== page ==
Wednesday, February 3, 2016
Snow in your vent pipe could kill you
By J. Adrian Stanley
on Wed, Feb 3, 2016 at 10:28 AM
But you probably should, because they can kill you. Traditional vent pipes — which allow furnaces and other household appliances to, uh, vent — are located on the roof. But more efficient furnaces and appliances tend to vent out of a wall, low to the ground. While this apparently saves on the energy bill, those vents are vulnerable to being stuffed full of leaves, birds' nests or snow.
When a furnace vent becomes clogged, it might just turn off your furnace. Which is a bummer. But it also might pump carbon monoxide into your house and kill you and your family.
So it's a good idea to check the vents. Also, get a carbon monoxide detector. They cost as little as $20. Here's the official warning from the county:
Citizens Reminded to Make Sure High Efficiency Furnace Vent Pipes Are Clear of Snow
Drifts Can Block Side Wall Ventilation Pipes Critical for Safe Operations of Modern Gas Appliances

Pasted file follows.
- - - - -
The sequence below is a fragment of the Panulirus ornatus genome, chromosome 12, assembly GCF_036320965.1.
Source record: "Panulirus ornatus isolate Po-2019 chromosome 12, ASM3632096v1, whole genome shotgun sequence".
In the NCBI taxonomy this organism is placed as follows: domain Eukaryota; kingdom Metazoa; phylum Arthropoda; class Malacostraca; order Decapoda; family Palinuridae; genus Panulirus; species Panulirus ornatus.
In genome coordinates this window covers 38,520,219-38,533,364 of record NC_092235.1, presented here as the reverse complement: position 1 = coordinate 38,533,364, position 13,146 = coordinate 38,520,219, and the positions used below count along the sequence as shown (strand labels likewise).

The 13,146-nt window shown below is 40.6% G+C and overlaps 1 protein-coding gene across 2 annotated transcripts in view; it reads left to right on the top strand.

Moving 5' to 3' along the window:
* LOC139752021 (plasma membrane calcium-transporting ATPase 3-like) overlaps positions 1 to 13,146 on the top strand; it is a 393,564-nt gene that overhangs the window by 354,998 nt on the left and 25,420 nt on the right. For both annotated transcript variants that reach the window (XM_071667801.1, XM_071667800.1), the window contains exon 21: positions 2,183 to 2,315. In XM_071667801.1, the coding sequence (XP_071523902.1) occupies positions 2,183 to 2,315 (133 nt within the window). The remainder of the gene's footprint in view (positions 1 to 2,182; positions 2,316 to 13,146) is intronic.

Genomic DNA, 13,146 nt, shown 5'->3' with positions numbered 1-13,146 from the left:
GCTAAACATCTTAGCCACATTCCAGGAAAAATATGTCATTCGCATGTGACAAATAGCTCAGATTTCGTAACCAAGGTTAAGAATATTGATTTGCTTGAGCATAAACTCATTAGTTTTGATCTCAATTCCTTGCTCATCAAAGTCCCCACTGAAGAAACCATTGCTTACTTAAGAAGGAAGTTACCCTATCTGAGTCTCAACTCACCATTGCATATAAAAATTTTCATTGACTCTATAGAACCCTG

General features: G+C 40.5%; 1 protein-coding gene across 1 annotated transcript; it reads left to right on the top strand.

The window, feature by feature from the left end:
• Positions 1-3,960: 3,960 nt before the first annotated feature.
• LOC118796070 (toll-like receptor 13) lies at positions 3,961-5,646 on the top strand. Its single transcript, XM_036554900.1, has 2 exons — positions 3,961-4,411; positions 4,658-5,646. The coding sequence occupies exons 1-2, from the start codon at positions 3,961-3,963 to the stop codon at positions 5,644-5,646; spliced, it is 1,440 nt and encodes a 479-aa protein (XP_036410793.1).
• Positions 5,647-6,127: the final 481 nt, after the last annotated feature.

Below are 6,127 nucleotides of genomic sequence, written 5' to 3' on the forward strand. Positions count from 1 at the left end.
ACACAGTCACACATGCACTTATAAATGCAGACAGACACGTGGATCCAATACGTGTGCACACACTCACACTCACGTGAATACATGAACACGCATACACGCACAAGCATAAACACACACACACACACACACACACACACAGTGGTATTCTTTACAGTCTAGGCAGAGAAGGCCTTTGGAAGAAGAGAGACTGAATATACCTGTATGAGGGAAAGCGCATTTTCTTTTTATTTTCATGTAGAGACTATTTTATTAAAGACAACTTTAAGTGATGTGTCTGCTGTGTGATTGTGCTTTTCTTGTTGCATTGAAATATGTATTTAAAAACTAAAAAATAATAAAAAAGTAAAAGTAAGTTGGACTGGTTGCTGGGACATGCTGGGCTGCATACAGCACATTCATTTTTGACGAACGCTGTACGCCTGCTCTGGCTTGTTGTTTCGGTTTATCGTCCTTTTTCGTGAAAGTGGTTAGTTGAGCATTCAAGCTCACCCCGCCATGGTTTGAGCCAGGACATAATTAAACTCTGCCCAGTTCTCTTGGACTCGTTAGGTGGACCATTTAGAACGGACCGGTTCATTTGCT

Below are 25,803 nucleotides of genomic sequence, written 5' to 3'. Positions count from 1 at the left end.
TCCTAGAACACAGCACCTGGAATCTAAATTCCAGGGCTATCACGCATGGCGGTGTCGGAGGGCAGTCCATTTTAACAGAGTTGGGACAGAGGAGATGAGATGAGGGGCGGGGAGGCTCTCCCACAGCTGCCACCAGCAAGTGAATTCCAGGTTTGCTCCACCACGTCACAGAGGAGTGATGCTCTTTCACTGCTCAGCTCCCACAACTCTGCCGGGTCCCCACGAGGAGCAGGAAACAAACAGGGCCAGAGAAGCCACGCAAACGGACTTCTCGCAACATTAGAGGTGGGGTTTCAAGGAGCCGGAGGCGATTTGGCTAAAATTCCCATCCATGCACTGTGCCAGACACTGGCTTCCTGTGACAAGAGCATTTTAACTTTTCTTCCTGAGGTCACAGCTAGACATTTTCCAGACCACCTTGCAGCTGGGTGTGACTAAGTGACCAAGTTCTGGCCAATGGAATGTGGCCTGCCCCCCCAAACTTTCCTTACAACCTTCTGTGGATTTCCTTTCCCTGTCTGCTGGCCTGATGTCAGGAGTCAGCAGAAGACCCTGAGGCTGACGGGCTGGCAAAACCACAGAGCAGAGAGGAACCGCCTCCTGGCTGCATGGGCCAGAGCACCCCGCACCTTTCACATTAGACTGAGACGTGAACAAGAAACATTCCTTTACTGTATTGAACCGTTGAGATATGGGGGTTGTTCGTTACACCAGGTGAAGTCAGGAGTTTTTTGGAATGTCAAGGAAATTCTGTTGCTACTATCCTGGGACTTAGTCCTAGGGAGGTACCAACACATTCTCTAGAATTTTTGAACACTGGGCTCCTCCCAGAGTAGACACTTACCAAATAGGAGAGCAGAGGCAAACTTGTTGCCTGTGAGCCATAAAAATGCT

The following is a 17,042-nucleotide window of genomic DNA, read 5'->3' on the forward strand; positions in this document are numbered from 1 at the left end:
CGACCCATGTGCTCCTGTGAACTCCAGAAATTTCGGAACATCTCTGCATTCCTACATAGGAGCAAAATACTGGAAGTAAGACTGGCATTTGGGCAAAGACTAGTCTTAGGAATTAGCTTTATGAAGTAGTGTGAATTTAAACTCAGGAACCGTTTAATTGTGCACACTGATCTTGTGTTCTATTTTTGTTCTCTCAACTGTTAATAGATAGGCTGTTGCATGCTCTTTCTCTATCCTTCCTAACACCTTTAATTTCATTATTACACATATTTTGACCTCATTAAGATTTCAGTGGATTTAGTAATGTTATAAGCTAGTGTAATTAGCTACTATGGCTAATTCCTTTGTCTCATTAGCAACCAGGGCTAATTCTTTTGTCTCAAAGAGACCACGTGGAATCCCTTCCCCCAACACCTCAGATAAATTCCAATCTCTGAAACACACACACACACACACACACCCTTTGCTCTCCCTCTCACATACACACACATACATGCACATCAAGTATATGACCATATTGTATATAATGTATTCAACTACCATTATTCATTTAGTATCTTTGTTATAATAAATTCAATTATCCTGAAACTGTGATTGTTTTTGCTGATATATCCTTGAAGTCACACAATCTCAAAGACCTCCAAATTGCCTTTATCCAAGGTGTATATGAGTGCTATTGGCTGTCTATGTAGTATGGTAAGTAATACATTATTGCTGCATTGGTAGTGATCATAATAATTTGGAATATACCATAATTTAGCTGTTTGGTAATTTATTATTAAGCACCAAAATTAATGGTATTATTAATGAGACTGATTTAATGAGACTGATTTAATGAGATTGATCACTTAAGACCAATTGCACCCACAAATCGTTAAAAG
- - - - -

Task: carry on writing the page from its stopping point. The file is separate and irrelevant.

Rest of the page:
El Paso County, CO., February 3, 2015 – El Paso County joins with the Pikes Peak Regional Building Department in reminding area residents with modern high efficiency furnaces in their homes and businesses to make sure the outside vent pipes for those appliances are not blocked by snow and ice.
High efficiency furnaces are not installed using the old style metal vent pipes that extend through the roof. Instead, they use shorter PVC (plastic) pipes typically vented through a side wall near the ground. While these installations offer great efficiency, the side vent pipes can be covered by snow drifts or clogged by snow and ice, leaves, animal nests or other debris. Obstructed vent pipes can result in the furnace shutting itself down, or in the worst scenario, deadly carbon monoxide could be released into to your home or business.
Side wall vent kits that provide added protection against vent obstructions are readily available through local HVAC contractors and online suppliers. But even with a vent kit in place it’s a good idea to check to make sure that snow has not drifted up against the outside wall where the vent pipes come out.
If you are a normal human being who is not in the heating or construction business, you probably haven't spent a lot of time thinking about "vent pipes."